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Pennsylvania Universities Certified as Medical Marijuana Clinical Research Centers

Eight Pennsylvania universities have been certified as Academic Clinical Research Centers for cannabis research as part of the state’s medical marijuana program Gov. Tom Wolf announced today.

It’s the first authorization of clinical research on marijuana in the commonwealth.

The research will take place at the medical schools at Drexel University, Temple University, Thomas Jefferson University, and the University of Pennsylvania, along with the Philadelphia College of Osteopathic Medicine, all in Philadelphia; the Penn State medical school in Hershey, the University of Pittsburgh School of Medicine and the Lake Erie College of Osteopathic Medicine in Erie.

“The research component of Pennsylvania’s medical marijuana program sets it apart from the rest of the nation,” Wolf said in a statement. “Today, medical research is so limited by the federal government that only a few doctors can even have access to medical marijuana. Pennsylvania’s premiere medical schools will be able to help shape the future of treatment for patients who are in desperate need not just here, but across the country.”

The schools will study the effectiveness and safety of different forms of medical marijuana for various symptoms and diseases.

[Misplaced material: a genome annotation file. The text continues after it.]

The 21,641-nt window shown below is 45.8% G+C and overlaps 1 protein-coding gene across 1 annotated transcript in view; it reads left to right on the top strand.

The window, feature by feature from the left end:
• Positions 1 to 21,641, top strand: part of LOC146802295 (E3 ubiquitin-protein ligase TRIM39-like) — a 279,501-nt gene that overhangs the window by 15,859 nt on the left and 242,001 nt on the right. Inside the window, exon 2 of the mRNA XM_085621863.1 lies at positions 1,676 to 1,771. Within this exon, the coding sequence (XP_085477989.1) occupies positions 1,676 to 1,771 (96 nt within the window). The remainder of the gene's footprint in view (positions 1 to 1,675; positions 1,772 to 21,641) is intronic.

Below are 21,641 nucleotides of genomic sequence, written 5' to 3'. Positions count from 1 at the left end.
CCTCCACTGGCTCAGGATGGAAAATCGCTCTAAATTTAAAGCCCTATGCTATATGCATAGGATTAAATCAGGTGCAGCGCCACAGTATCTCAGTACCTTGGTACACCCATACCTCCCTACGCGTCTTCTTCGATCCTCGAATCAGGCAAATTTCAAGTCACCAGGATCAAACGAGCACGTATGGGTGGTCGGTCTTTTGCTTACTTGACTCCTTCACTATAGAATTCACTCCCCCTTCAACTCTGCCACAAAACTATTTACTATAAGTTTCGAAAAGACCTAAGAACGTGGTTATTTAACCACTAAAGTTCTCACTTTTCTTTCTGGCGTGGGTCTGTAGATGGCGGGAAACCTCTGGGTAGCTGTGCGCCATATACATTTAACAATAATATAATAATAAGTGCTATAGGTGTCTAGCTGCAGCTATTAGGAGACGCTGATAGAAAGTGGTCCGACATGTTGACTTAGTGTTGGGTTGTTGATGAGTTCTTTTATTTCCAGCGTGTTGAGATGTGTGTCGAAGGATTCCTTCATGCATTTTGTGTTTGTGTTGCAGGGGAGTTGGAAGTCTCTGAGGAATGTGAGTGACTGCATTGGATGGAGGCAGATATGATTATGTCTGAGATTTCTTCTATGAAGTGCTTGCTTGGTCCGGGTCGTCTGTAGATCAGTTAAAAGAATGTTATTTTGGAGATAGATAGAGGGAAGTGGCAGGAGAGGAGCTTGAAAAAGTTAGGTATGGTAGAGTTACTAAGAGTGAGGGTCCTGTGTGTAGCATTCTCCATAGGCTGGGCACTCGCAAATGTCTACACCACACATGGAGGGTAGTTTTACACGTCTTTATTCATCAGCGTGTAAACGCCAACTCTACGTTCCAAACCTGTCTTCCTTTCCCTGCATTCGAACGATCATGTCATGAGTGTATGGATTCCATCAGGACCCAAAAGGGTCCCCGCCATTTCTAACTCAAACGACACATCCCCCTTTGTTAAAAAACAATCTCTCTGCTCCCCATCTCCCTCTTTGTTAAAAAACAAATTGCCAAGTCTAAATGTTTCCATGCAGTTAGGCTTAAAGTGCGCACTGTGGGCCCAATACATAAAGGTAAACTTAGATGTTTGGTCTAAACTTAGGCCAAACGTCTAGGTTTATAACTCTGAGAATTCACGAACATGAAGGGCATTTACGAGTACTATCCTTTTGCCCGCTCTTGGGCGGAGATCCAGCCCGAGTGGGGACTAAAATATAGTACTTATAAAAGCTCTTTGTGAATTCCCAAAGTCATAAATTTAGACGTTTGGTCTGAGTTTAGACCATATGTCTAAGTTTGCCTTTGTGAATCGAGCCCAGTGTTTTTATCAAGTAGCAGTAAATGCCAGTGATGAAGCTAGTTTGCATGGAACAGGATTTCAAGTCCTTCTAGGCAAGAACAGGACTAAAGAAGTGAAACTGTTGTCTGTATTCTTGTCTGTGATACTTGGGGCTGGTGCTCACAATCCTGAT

State officials also announced on Monday that Pennsylvania has expanded the number of medical conditions for which medical marijuana is available to include opioid use disorder – the first to do so.

“It’s important to note that medical marijuana is not a substitute for proven treatments for opioid-use disorder,” the state’s health secretary, Dr. Rachel Levine, said in a statement. “In Pennsylvania, medical marijuana will be available to patients if all other treatment fails, or if a physician recommends that it be used in conjunction with traditional therapies.”

Levine also announced the medical marijuana law in Pennsylvania will also now allow medical cannabis use to treat neurodegenerative diseases, terminal illness, and dyskinetic and spastic movement disorders.

More than 37,000 patients have registered to participate in Pennsylvania’s medical marijuana program, state officials said. Nearly half of them have received an ID card and started getting medical marijuana from a dispensary.


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